Every age has its own outlook. It is specially good at seeing certain truths and specially liable to make certain mistakes. We all, therefore, need the books that will correct the characteristic mistakes of our own period. And that means the old books. All contemporary writers share to some extent the contemporary outlook—even those, like myself, who seem most opposed to it. Nothing strikes me more when I read the controversies of past ages than the fact that both sides were usually assuming without question a good deal which we should now absolutely deny. They thought that they were as completely opposed as two sides could be, but in fact they were all the time secretly united—united with each other and against earlier and later ages—by a great mass of common assumptions. We may be sure that the characteristic blindness of the twentieth century—the blindness about which posterity will ask, "But how could they have thought that?"—lies where we have never suspected it, and concerns something about which there is untroubled agreement between Hitler and President Roosevelt or between Mr. H. G. Wells and Karl Barth. None of us can fully escape this blindness, but we shall certainly increase it, and weaken our guard against it, if we read only modern books. Where they are true they will give us truths which we half knew already. Where they are false they will aggravate the error with which we are already dangerously ill. The only palliative is to keep the clean sea breeze of the centuries blowing through our minds, and this can be done only by reading old books. Not, of course, that there is any magic about the past. People were no cleverer then than they are now; they made as many mistakes as we. But not the same mistakes. They will not flatter us in the errors we are already committing; and their own errors, being now open and palpable, will not endanger us. Two heads are better than one, not because either is infallible, but because they are unlikely to go wrong in the same direction. To be sure, the books of the future would be just as good a corrective as the books of the past, but unfortunately we cannot get at them.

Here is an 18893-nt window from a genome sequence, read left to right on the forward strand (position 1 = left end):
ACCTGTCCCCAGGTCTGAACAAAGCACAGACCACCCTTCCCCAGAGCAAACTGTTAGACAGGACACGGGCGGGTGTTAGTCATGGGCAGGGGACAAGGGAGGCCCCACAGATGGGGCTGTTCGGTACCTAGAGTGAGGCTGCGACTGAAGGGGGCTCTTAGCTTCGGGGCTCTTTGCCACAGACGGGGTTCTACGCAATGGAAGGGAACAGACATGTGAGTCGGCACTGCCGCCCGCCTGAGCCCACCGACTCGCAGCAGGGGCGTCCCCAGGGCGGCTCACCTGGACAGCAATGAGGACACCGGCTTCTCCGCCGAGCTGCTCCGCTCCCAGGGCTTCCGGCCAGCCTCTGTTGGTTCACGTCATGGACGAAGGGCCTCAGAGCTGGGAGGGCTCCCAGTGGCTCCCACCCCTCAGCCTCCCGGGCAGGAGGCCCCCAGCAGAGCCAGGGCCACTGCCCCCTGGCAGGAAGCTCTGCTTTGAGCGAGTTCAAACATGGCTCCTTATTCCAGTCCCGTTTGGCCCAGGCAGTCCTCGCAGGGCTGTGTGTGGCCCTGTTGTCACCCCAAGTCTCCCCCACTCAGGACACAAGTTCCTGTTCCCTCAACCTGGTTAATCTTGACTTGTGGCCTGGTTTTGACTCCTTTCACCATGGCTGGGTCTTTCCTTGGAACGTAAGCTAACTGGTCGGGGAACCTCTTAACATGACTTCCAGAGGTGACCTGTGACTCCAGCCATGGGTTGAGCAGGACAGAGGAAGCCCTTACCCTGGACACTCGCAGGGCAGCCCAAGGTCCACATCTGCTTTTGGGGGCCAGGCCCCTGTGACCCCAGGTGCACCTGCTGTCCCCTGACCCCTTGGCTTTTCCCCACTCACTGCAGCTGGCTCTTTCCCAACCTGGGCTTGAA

"You will not find the warrior, the poet, the philosopher or the Christian by staring in his eyes as if he were your mistress: better fight beside him, read with him, argue with him, pray with him." C.S. Lewis